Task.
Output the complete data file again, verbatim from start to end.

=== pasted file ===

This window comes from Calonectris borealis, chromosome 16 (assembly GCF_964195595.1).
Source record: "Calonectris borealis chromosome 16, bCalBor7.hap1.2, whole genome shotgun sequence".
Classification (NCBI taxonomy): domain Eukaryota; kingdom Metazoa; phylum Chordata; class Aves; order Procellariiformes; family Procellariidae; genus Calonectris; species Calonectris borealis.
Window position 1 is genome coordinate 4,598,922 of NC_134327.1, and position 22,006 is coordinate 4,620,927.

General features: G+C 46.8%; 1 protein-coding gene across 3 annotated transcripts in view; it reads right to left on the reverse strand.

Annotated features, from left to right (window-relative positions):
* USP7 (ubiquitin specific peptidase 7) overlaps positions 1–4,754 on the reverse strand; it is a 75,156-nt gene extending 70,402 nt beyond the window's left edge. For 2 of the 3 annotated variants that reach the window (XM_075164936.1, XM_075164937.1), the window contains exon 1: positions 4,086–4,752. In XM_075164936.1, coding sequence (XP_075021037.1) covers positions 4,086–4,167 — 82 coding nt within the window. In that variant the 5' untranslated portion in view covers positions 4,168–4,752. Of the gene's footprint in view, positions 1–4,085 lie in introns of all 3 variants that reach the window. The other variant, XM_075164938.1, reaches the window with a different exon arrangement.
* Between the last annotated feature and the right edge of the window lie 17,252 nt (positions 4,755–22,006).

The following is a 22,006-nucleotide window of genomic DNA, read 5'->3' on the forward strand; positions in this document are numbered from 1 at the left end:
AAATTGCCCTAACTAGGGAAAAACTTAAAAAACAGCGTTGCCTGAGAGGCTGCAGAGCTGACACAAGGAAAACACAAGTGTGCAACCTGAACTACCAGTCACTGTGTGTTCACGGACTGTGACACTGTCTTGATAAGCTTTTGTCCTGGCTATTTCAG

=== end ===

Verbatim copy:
This window comes from Calonectris borealis, chromosome 16 (assembly GCF_964195595.1).
Source record: "Calonectris borealis chromosome 16, bCalBor7.hap1.2, whole genome shotgun sequence".
Classification (NCBI taxonomy): domain Eukaryota; kingdom Metazoa; phylum Chordata; class Aves; order Procellariiformes; family Procellariidae; genus Calonectris; species Calonectris borealis.
Window position 1 is genome coordinate 4,598,922 of NC_134327.1, and position 22,006 is coordinate 4,620,927.

General features: G+C 46.8%; 1 protein-coding gene across 3 annotated transcripts in view; it reads right to left on the reverse strand.

Annotated features, from left to right (window-relative positions):
* USP7 (ubiquitin specific peptidase 7) overlaps positions 1–4,754 on the reverse strand; it is a 75,156-nt gene extending 70,402 nt beyond the window's left edge. For 2 of the 3 annotated variants that reach the window (XM_075164936.1, XM_075164937.1), the window contains exon 1: positions 4,086–4,752. In XM_075164936.1, coding sequence (XP_075021037.1) covers positions 4,086–4,167 — 82 coding nt within the window. In that variant the 5' untranslated portion in view covers positions 4,168–4,752. Of the gene's footprint in view, positions 1–4,085 lie in introns of all 3 variants that reach the window. The other variant, XM_075164938.1, reaches the window with a different exon arrangement.
* Between the last annotated feature and the right edge of the window lie 17,252 nt (positions 4,755–22,006).

The following is a 22,006-nucleotide window of genomic DNA, read 5'->3' on the forward strand; positions in this document are numbered from 1 at the left end:
AAATTGCCCTAACTAGGGAAAAACTTAAAAAACAGCGTTGCCTGAGAGGCTGCAGAGCTGACACAAGGAAAACACAAGTGTGCAACCTGAACTACCAGTCACTGTGTGTTCACGGACTGTGACACTGTCTTGATAAGCTTTTGTCCTGGCTATTTCAG